Suede, Head Music

by Sarah Zupko

 

Being labelled Britpop these days in the UK is a certain kiss of death, which may be one reason why Suede—the original NME poster boys of Britpop—has gone and funkified their sound. No longer haunted by the defection of axman Bernard Butler, Suede has de-emphasized the ringing and cutting sound of the guitar, so out front in their earlier music, and brought out the keyboards and the sass. Predictably reaction to Head Music has been decidedly mixed. Then there’s the accusations of mediocrity and, dare I say it, the charges of closet Britpoppery. I fall somewhere in the middle—I need Head Music as a dyed-in-the-wool Suede fan and love about half the album, but regretfully acknowledge Suede has had much finer moments, such as the “essential-for any-good-record-collection” Dog Man Star.

Head Music

Rating:

Topics: suede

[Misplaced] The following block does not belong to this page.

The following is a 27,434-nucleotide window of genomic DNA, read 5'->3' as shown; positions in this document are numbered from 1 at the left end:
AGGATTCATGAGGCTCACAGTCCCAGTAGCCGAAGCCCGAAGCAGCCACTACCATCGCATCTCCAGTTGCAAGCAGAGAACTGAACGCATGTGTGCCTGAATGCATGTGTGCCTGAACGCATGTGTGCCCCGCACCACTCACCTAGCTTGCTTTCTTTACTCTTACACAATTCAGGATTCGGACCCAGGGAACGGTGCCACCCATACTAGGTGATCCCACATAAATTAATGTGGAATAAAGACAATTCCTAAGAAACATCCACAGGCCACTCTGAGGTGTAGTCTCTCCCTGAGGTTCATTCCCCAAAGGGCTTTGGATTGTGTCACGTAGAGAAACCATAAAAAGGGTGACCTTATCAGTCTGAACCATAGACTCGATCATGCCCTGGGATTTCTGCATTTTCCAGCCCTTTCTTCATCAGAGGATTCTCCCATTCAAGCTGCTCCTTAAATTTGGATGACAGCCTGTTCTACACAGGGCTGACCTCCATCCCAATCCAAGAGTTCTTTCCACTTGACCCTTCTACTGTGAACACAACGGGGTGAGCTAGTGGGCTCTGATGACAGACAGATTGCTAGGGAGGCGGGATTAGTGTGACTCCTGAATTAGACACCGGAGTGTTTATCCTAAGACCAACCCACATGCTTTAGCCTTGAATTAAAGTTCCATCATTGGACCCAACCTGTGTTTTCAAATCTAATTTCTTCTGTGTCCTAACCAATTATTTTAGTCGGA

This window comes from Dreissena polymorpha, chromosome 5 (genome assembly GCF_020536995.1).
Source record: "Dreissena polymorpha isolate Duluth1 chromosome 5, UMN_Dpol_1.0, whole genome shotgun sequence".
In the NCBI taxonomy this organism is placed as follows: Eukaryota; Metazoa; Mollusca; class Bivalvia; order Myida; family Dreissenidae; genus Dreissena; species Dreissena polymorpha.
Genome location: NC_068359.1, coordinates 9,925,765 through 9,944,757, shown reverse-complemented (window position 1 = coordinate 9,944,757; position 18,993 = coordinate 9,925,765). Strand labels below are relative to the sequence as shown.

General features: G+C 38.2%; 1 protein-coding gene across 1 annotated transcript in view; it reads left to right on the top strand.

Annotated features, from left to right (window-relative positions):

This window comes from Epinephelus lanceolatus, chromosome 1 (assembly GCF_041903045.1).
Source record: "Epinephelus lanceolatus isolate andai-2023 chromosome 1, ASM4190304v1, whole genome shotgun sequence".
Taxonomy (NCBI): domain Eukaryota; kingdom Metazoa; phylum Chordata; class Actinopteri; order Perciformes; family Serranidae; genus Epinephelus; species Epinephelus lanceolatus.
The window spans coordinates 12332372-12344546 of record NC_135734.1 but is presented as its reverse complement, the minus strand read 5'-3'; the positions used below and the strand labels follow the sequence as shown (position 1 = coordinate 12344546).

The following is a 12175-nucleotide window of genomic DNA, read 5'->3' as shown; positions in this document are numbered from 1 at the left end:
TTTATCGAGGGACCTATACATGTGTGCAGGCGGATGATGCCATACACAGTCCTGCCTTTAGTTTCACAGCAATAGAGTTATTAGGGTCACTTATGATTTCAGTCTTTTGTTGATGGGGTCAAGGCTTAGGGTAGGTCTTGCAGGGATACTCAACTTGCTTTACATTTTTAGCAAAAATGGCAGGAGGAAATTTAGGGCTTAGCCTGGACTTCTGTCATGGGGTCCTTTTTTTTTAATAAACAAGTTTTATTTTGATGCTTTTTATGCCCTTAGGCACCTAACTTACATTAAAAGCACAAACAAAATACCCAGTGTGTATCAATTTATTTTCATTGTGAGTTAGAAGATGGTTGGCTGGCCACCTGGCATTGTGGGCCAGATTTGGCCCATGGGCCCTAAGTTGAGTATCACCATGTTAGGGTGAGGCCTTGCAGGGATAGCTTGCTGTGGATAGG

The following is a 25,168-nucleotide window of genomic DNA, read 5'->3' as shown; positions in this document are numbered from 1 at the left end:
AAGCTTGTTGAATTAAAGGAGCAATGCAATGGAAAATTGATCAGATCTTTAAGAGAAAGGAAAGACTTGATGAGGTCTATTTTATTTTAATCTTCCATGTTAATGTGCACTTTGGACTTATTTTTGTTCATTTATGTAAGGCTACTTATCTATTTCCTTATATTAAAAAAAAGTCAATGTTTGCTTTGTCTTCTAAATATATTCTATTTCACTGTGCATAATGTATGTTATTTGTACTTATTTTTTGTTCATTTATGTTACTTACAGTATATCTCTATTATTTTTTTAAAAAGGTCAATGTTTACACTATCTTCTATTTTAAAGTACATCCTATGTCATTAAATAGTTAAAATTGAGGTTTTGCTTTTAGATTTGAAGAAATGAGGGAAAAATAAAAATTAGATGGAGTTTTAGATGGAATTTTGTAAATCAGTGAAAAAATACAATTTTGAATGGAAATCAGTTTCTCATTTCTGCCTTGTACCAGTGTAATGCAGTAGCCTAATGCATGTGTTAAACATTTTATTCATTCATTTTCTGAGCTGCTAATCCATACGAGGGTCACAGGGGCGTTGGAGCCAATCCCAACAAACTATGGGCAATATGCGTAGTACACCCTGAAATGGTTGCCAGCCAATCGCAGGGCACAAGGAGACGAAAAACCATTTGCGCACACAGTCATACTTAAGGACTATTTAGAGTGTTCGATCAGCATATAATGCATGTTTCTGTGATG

We all know how critical it is to keep independent voices alive and strong online. Please consider a donation to support our work as an independent publisher devoted to the arts and humanities. Your donation will help PopMatters stay viable through these changing and challenging times where advertising no longer covers our costs. We need your help to keep PopMatters publishing. Thank you.

 


//comments
//related
//Mixed media
//Blogs

20 Questions: Nashville Singer-Songwriter Natalie Hemby

// Sound Affects

"Natalie Hemby's Puxico is a standout debut from a songwriter who has been behind the scenes for over a decade.

READ the article